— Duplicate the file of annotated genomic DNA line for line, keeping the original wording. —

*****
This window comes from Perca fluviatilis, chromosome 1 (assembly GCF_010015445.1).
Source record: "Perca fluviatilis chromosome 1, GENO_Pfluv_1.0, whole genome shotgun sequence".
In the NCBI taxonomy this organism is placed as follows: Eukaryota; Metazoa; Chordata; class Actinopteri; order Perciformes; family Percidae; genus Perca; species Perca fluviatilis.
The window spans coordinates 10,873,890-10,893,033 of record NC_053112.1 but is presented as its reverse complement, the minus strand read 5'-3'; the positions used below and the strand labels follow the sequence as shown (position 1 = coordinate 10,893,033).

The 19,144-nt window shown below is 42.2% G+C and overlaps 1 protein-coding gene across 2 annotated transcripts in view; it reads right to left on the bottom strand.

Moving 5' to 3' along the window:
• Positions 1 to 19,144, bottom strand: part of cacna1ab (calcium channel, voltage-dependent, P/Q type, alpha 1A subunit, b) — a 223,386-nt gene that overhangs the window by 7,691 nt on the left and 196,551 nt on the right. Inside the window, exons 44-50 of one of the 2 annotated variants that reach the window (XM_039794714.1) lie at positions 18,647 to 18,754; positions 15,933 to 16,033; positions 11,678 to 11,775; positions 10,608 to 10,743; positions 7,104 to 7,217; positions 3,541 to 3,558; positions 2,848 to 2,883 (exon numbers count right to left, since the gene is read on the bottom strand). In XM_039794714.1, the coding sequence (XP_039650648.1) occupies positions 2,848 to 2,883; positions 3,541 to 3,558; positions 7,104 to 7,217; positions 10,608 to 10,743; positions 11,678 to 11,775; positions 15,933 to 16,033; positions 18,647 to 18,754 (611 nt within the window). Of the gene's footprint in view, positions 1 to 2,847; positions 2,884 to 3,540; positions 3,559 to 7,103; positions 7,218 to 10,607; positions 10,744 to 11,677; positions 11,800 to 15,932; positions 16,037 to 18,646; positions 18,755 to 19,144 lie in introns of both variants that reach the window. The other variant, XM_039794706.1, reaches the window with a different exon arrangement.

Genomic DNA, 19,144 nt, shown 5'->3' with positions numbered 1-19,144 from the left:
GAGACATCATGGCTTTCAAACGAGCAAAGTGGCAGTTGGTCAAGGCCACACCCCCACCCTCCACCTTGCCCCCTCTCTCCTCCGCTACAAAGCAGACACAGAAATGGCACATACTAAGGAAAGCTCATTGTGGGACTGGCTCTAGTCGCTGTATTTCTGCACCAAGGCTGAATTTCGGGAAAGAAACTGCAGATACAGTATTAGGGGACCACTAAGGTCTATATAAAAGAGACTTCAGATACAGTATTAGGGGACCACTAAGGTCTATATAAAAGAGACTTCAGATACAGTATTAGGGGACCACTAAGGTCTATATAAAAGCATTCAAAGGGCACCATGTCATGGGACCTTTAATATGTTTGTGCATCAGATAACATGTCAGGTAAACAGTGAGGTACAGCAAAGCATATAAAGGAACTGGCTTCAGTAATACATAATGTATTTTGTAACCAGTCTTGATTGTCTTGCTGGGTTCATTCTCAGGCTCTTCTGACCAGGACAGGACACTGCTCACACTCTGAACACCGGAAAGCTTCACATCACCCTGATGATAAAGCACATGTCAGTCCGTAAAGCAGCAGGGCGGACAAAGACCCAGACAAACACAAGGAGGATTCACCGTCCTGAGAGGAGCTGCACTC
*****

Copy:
This window comes from Perca fluviatilis, chromosome 1 (assembly GCF_010015445.1).
Source record: "Perca fluviatilis chromosome 1, GENO_Pfluv_1.0, whole genome shotgun sequence".
In the NCBI taxonomy this organism is placed as follows: Eukaryota; Metazoa; Chordata; class Actinopteri; order Perciformes; family Percidae; genus Perca; species Perca fluviatilis.
The window spans coordinates 10,873,890-10,893,033 of record NC_053112.1 but is presented as its reverse complement, the minus strand read 5'-3'; the positions used below and the strand labels follow the sequence as shown (position 1 = coordinate 10,893,033).

The 19,144-nt window shown below is 42.2% G+C and overlaps 1 protein-coding gene across 2 annotated transcripts in view; it reads right to left on the bottom strand.

Moving 5' to 3' along the window:
• Positions 1 to 19,144, bottom strand: part of cacna1ab (calcium channel, voltage-dependent, P/Q type, alpha 1A subunit, b) — a 223,386-nt gene that overhangs the window by 7,691 nt on the left and 196,551 nt on the right. Inside the window, exons 44-50 of one of the 2 annotated variants that reach the window (XM_039794714.1) lie at positions 18,647 to 18,754; positions 15,933 to 16,033; positions 11,678 to 11,775; positions 10,608 to 10,743; positions 7,104 to 7,217; positions 3,541 to 3,558; positions 2,848 to 2,883 (exon numbers count right to left, since the gene is read on the bottom strand). In XM_039794714.1, the coding sequence (XP_039650648.1) occupies positions 2,848 to 2,883; positions 3,541 to 3,558; positions 7,104 to 7,217; positions 10,608 to 10,743; positions 11,678 to 11,775; positions 15,933 to 16,033; positions 18,647 to 18,754 (611 nt within the window). Of the gene's footprint in view, positions 1 to 2,847; positions 2,884 to 3,540; positions 3,559 to 7,103; positions 7,218 to 10,607; positions 10,744 to 11,677; positions 11,800 to 15,932; positions 16,037 to 18,646; positions 18,755 to 19,144 lie in introns of both variants that reach the window. The other variant, XM_039794706.1, reaches the window with a different exon arrangement.

Genomic DNA, 19,144 nt, shown 5'->3' with positions numbered 1-19,144 from the left:
GAGACATCATGGCTTTCAAACGAGCAAAGTGGCAGTTGGTCAAGGCCACACCCCCACCCTCCACCTTGCCCCCTCTCTCCTCCGCTACAAAGCAGACACAGAAATGGCACATACTAAGGAAAGCTCATTGTGGGACTGGCTCTAGTCGCTGTATTTCTGCACCAAGGCTGAATTTCGGGAAAGAAACTGCAGATACAGTATTAGGGGACCACTAAGGTCTATATAAAAGAGACTTCAGATACAGTATTAGGGGACCACTAAGGTCTATATAAAAGAGACTTCAGATACAGTATTAGGGGACCACTAAGGTCTATATAAAAGCATTCAAAGGGCACCATGTCATGGGACCTTTAATATGTTTGTGCATCAGATAACATGTCAGGTAAACAGTGAGGTACAGCAAAGCATATAAAGGAACTGGCTTCAGTAATACATAATGTATTTTGTAACCAGTCTTGATTGTCTTGCTGGGTTCATTCTCAGGCTCTTCTGACCAGGACAGGACACTGCTCACACTCTGAACACCGGAAAGCTTCACATCACCCTGATGATAAAGCACATGTCAGTCCGTAAAGCAGCAGGGCGGACAAAGACCCAGACAAACACAAGGAGGATTCACCGTCCTGAGAGGAGCTGCACTC